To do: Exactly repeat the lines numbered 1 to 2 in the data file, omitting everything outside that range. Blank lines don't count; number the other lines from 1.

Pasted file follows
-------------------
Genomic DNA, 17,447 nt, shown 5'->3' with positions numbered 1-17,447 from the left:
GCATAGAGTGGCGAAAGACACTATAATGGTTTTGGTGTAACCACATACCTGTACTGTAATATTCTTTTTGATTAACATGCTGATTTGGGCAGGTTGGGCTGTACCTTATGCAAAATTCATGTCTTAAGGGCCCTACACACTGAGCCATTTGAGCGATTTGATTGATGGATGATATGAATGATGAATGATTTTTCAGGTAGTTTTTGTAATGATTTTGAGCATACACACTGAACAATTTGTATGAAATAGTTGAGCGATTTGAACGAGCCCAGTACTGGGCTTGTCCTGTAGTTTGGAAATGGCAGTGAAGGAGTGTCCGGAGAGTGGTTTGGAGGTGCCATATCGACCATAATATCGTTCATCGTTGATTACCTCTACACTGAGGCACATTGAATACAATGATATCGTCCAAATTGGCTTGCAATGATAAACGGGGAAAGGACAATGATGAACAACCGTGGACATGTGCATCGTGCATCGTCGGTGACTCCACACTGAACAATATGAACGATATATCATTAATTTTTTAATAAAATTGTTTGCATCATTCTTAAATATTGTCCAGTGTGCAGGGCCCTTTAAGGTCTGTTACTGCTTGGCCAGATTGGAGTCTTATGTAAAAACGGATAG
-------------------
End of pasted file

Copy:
Genomic DNA, 17,447 nt, shown 5'->3' with positions numbered 1-17,447 from the left:
GCATAGAGTGGCGAAAGACACTATAATGGTTTTGGTGTAACCACATACCTGTACTGTAATATTCTTTTTGATTAACATGCTGATTTGGGCAGGTTGGGCTGTACCTTATGCAAAATTCATGTCTTAAGGGCCCTACACACTGAGCCATTTGAGCGATTTGATTGATGGATGATATGAATGATGAATGATTTTTCAGGTAGTTTTTGTAATGATTTTGAGCATACACACTGAACAATTTGTATGAAATAGTTGAGCGATTTGAACGAGCCCAGTACTGGGCTTGTCCTGTAGTTTGGAAATGGCAGTGAAGGAGTGTCCGGAGAGTGGTTTGGAGGTGCCATATCGACCATAATATCGTTCATCGTTGATTACCTCTACACTGAGGCACATTGAATACAATGATATCGTCCAAATTGGCTTGCAATGATAAACGGGGAAAGGACAATGATGAACAACCGTGGACATGTGCATCGTGCATCGTCGGTGACTCCACACTGAACAATATGAACGATATATCATTAATTTTTTAATAAAATTGTTTGCATCATTCTTAAATATTGTCCAGTGTGCAGGGCCCTTTAAGGTCTGTTACTGCTTGGCCAGATTGGAGTCTTATGTAAAAACGGATAG